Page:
Moonrise Composite Edited on the iPad Pro

December 17, 2020  •  Leave a Comment

30 mm, 1/50 sec, f/5.6, ISO 400 (Moon shot at 50mm, 1/160 sec)

This image is a composite: the scene was captured at 30mm but the moon is from a photo taken a few minutes earlier at 50mm. When we view a scene like this in reality, we perceive the moon as being much larger than it actually is (the Moon Illusion). I like to replace the moon with a slightly larger moon when it is close to the horizon in an image so that the photo appears more like the scene I remember. But as a rule, I only use a photo of the moon that I captured at the same time (give or take a day or so) and place-I never simply drop a moon into a landscape image when it was not actually there.

I have been saving the processing of this image for use as a challenge to learn the ins and outs of processing exclusively on the iPad using Lightroom and Photoshop. I am a completely new iPad user, so I had more of a challenge just learning how to do basic tasks on iPadOS than using Lightroom. Photoshop on the iPad is a little more complicated because the interface is so completely different than desktop Photoshop.

Coming from a photography workflow based on Lightroom Classic, the first hurdle was to get the original raw files to the iPad so that I was editing a full resolution version of the image rather than a downsized Smart Preview. Although this process could be made easier by Adobe, it turned out to be really simple and straightforward.

Primary photo. Note how the moon is almost pure white with no detail and appears really small. This is not at all how it looked when I was standing there next to the camera.

Next, I separately edited the source images in Lightroom before bringing them into Photoshop to be merged. Lightroom and Photoshop now have the ability to directly send images back and forth on the iPad with the limitation that only one image can be sent from Lightroom at a time. So I was confused by how to actually open both images in Photoshop at the same time. The Photoshop app includes a Place Photo tool, but it does not have the ability to import images from Lightroom. The current options are Photos, Files, Libraries, and Camera. I expected the Libraries option to include Photoshop cloud documents, but on my iPad it is empty. Hopefully support for importing multiple images from Lightroom is coming soon.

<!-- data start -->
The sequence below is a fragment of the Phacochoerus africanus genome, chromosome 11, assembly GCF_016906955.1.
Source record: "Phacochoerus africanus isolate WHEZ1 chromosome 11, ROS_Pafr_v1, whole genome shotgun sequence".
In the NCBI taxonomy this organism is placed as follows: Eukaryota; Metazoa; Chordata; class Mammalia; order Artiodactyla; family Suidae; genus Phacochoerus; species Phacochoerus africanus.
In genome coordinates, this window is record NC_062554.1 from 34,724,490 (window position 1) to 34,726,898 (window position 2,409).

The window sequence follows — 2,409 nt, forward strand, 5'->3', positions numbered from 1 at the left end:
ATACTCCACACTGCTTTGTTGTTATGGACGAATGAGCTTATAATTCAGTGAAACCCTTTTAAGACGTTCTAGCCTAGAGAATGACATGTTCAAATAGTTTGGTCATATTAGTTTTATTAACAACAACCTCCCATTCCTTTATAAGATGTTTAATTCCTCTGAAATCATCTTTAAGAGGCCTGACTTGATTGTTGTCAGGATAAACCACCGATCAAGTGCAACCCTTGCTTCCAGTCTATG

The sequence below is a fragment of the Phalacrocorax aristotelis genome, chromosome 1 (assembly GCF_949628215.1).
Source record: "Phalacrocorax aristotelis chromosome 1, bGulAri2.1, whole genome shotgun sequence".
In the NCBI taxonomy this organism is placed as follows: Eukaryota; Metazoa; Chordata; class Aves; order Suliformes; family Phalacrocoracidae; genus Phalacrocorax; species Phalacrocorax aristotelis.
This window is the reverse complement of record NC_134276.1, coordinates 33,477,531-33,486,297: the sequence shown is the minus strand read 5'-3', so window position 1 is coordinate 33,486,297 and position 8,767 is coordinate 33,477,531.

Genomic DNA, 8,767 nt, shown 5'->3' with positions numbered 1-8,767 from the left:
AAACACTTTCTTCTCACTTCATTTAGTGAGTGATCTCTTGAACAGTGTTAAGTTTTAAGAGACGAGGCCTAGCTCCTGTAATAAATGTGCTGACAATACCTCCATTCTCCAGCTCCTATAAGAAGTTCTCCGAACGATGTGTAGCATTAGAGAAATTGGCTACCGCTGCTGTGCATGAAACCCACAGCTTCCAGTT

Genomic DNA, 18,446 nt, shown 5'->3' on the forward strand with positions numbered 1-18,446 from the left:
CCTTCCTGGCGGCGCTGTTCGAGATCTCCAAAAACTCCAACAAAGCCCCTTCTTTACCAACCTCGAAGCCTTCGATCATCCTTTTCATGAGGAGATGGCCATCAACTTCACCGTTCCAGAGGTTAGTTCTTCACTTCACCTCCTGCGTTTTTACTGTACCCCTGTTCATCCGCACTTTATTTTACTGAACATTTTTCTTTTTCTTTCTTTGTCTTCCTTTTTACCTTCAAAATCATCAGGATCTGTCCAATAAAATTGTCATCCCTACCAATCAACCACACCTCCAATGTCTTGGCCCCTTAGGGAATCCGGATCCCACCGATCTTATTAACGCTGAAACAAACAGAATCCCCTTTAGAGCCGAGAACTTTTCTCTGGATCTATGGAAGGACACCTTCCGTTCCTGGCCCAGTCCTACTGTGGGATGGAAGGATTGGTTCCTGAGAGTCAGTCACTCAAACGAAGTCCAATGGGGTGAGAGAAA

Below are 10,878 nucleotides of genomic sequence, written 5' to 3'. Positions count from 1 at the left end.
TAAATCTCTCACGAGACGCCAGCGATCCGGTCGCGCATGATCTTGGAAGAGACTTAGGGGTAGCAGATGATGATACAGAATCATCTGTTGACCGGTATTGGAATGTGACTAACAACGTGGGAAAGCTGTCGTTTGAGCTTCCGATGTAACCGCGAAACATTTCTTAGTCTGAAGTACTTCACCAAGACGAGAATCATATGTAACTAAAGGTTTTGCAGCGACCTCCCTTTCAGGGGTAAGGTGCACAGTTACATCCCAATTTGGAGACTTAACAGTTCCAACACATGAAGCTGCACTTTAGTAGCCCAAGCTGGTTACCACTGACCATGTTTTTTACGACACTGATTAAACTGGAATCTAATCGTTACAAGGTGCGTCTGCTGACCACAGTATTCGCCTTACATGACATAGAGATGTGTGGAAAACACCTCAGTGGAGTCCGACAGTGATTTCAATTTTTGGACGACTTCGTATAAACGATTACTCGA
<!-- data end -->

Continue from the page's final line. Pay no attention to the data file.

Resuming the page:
Moon photo. This photo was captured about 2 minutes before the main photo using a focal length of 50 mm rather than 30 mm, so the moon appears to be 2/3 larger which is more in line with how we perceive the moon to look.

In the meantime, I exported the moon photo from Lightroom as a JPG and opened the main image in Photoshop. Then I used the Place Photo tool to add the JPG copy of the moon photo as a new layer. From there, it was a typical Photoshop workflow to create a local selection of the moon and surrounding sky, cover up the blown out small moon in the main photo, then reposition the larger moon image to the correct location. The blend mode on the moon layer was changed to Lighten to seamlessly merge the moon into the sky. I also used Photoshop to clean up a large smudge in the upper part of the sky (dirty lens) using the Spot Healing Brush tool, and the work in Photoshop was done.

Editing in Photoshop for iPad. Just tap “Send to Lightroom” when finished.

Back in Lightroom, I made a few final adjustments and was done. I opened up Lightroom Classic on my desktop computer (which is actually a laptop), but the Photoshop image did not sync. So then I opened Lightroom (non-Classic), and the image appeared. When I switched back to Lightroom Classic a few seconds later, it was also there. I opened up the Lightroom sync folder in Explorer on Windows, and the folder contained a 400MB PSD file of the composite image.

To complete the process of bringing the edited Photoshop file out of Adobe’s cloud and onto my local hard drive, I moved the file in Lightroom from the iPad folder to the folder containing the raw files from the shoot. This caused the photo to appear in the All Sync Errors collection, so I selected the option to remove it. This in turn prompted a warning that the photo would be removed from all synced collections, but not deleted from the desktop catalog (which is exactly what I wanted). To get the image back on my iPad, I just had to add it back into the synced collection in Lightroom Classic.

The key to understanding Adobe’s mobile workflow when starting from Lightroom Classic is to remember that Classic only syncs Smart Previews-all original files whether raw photos or Photoshop documents have to come from one of the new Lightroom apps regardless of the direction of transfer to or from a mobile device.

 


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